The spirit of Ishmael that was present in the priesthood of Jerusalem is the same spirit that operates in all carnal men and religions. It is seen most vividly in those who consider it virtuous to kill anyone perceived to be God’s enemies, whereas Jesus told His disciples to love them and not to return evil for evil.
Jerusalem received 40 years of grace, according to the intercession of Ezekiel (4:6). Finally, the Romans surrounded Jerusalem on Passover of 70 A.D. and began the siege precisely 40 years after John had been beheaded.
The war ended when Rome took Masada on Passover of 73 A.D., precisely 40 years after Jesus had been crucified. This was the allotted time for them to repent of their hostility against Jesus Christ, according to the law of tribulation in Lev. 26:40. Their grace period had ended without repentance of their violent attempt to take the kingdom by force of arms and fleshly strength.
Hagar and Ishmael were then cast out in 70 A.D. in a very physical manner. Jesus had said in Matt. 23:38, “Behold, your house is being left to you desolate!” A few verses later, in Matt. 24:1 and 2, Jesus prophesied,
1 And Jesus came out from the temple and was going away when His disciples came up to point out the temple buildings to Him. 2 And He answered and said to them, “Do you not see all these things? Truly I say to you, not one stone here shall be left upon another, which will not be torn down.”
Jesus had already prophesied the destruction of the city in the parable in Matt. 22:1-7, where the ones invited to the wedding of the Son refused to come. Verses 5-7 say,
5 But they paid no attention and went their way, one to his own farm, another to his business, 6 and the rest seized his slaves [God's prophets] and mistreated them and killed them. 7 But the king [God] was enraged and sent his armies [Rome] and destroyed those murderers, and set their city on fire.
Years later, at the start of the war with Rome, there was a lull when Nero died in June of 68. The Jerusalem Church then escaped from the city, for they remembered Jesus' prophecy and were given another prophecy shortly before the destruction of the city. We read this in Eusebius, Ecclesiastical History, III, 5,
“Further, the members of the Jerusalem church, by means of an oracle given by revelation to acceptable persons there, were ordered to leave the City before the war began and settle in a town in Perea called Pella. To Pella, those who believed in Christ migrated from Jerusalem; and as if holy men had utterly abandoned the royal metropolis of the Jews and the entire Jewish land, the judgment of God at last overtook them for their abominable crimes against Christ and His apostles, completely blotting out that wicked generation from among men.”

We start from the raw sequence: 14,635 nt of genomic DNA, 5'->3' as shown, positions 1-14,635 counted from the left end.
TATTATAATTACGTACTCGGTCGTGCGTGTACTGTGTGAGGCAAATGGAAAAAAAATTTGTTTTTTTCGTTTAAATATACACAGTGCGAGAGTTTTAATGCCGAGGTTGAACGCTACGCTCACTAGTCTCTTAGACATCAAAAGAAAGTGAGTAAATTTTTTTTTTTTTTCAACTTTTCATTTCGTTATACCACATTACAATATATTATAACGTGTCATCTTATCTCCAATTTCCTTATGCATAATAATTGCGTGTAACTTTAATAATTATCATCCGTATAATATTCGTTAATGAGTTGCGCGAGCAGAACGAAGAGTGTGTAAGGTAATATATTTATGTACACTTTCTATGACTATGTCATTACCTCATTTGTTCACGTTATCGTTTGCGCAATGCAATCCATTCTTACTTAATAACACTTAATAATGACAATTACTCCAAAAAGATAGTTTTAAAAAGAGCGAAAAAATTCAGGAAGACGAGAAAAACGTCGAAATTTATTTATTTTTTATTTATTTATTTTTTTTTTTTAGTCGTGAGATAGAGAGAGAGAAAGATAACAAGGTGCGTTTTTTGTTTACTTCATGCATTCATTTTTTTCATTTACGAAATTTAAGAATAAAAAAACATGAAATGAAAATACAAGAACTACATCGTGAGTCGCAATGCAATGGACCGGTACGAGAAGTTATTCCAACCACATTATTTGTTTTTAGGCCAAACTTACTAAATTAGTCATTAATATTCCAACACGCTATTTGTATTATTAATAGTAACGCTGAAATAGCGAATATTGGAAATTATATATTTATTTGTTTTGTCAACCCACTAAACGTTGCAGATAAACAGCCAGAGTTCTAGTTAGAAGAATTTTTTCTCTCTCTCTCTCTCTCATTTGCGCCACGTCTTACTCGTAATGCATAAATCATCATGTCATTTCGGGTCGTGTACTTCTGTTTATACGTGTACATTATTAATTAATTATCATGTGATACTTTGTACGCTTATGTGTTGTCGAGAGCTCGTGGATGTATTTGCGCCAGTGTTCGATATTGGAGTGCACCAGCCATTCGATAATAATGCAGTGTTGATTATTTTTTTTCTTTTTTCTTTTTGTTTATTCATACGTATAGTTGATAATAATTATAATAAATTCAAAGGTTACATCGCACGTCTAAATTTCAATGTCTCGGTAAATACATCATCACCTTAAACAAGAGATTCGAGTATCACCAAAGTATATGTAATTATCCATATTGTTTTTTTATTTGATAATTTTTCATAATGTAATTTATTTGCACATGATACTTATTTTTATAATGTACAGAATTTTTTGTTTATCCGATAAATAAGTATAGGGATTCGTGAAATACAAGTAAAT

And so the city was destroyed, and the people either killed or enslaved in foreign lands. This was God's way of casting out the bondwoman and her son in the first century.
In Matt. 21:18 and 19, we read,
18 Now in the morning, when He returned to the city, He became hungry. 19 And seeing a lone fig tree by the road, He came to it, and found nothing on it except leaves only; and He said to it, “No longer shall there ever be any fruit from you.” And at once the fig tree withered.
The fig tree was the national symbol of Judea. Figs manifested the hearts of the people, whether good or evil (Jer. 24). Not only is an unfruitful fig tree good only for firewood (Luke 3:9), but figs leaves have been the problem since Adam and Eve “sewed fig leaves together and made themselves loin coverings.”
Fig leaves are a false covering for sin. God replaced the fig leaves with animal skins, showing that sacrifice (the blood of Jesus) is the only way that sins can be covered. Fig leaves thus represent the carnal man’s attempt to justify himself by his own works, rather than seek justification that is mandated in the Law.
Jesus later prophesied that the “fig tree” of Judah would again come back to life. Matt. 24:32 says,
32 Now learn the parable from the fig tree: when its branch has already become tender and puts forth its leaves, you know that summer is near; 33 even so you too, when you see all these things, recognize that He is near, right at the door.
Bible scholars are quick to connect this with the establishment of the Jewish state in 1948, but they are strangely blind to the fact that this “fig tree” can do nothing but produce more leaves. It must, in fact, remain fruitless, because Jesus prophesied it. Not a word is said about bearing FRUIT, because Jesus had already condemned it in His curse, saying, “No longer shall there ever be any FRUIT from you” (Matt. 21:19).
And so we see the Jewish state founded in violence and terrorism through the Irgun and Stern gangs. The cursed fig tree did indeed come back to life, as Jesus prophesied. Its many leaves have once again fooled Jesus’ disciples into assuming the tree would bear fruit. But Jesus’ words cannot be broken. That fig tree will again be cut down—and for the same reason that it was cut down in 70 A.D.
Not only is the Jewish state a fruitless “fig tree,” but its capital is the reincarnation of Hagar, who cannot bring forth the promises of God.
God has brought back the Ishmaelites to the old land and has revived Hagar-Jerusalem to complete the prophecy of Jeremiah. In Jeremiah 19, Jerusalem and Judah are pictured as an old earthen jar or bottle, which, when cast into gehenna, will never be repaired again. Jer. 19:11 says, “Just so shall I break this people and this city, even as one breaks a potter's vessel, which cannot again be repaired.”
Jerusalem was subsequently destroyed many times, but it was always rebuilt later. Hence, the final fulfillment of Jeremiah’s prophecy has yet to be fulfilled, as of this writing. The bond-woman and her modern son will again be cast out in the same manner as in 70 A.D. But this time Jerusalem will never again be inhabited.